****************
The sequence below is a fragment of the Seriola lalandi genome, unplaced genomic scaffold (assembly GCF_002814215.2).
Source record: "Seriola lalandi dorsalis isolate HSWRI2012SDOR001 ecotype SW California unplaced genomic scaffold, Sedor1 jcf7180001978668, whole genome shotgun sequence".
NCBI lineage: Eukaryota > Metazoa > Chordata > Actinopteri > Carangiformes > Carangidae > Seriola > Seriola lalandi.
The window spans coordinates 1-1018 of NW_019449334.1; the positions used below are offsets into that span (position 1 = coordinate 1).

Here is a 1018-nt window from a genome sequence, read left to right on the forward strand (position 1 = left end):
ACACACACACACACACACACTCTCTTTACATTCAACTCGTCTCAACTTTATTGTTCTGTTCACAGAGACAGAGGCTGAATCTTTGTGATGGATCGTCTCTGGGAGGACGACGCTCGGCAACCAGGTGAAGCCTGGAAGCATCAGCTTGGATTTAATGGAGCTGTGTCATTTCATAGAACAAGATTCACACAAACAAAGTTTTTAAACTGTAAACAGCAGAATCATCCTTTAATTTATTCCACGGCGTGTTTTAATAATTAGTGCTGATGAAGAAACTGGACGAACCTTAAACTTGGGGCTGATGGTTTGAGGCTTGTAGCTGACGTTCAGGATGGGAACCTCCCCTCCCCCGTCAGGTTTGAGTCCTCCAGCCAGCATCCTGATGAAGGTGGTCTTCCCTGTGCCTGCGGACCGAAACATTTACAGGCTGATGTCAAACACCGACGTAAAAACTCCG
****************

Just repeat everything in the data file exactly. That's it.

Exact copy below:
The sequence below is a fragment of the Seriola lalandi genome, unplaced genomic scaffold (assembly GCF_002814215.2).
Source record: "Seriola lalandi dorsalis isolate HSWRI2012SDOR001 ecotype SW California unplaced genomic scaffold, Sedor1 jcf7180001978668, whole genome shotgun sequence".
NCBI lineage: Eukaryota > Metazoa > Chordata > Actinopteri > Carangiformes > Carangidae > Seriola > Seriola lalandi.
The window spans coordinates 1-1018 of NW_019449334.1; the positions used below are offsets into that span (position 1 = coordinate 1).

Here is a 1018-nt window from a genome sequence, read left to right on the forward strand (position 1 = left end):
ACACACACACACACACACACTCTCTTTACATTCAACTCGTCTCAACTTTATTGTTCTGTTCACAGAGACAGAGGCTGAATCTTTGTGATGGATCGTCTCTGGGAGGACGACGCTCGGCAACCAGGTGAAGCCTGGAAGCATCAGCTTGGATTTAATGGAGCTGTGTCATTTCATAGAACAAGATTCACACAAACAAAGTTTTTAAACTGTAAACAGCAGAATCATCCTTTAATTTATTCCACGGCGTGTTTTAATAATTAGTGCTGATGAAGAAACTGGACGAACCTTAAACTTGGGGCTGATGGTTTGAGGCTTGTAGCTGACGTTCAGGATGGGAACCTCCCCTCCCCCGTCAGGTTTGAGTCCTCCAGCCAGCATCCTGATGAAGGTGGTCTTCCCTGTGCCTGCGGACCGAAACATTTACAGGCTGATGTCAAACACCGACGTAAAAACTCCG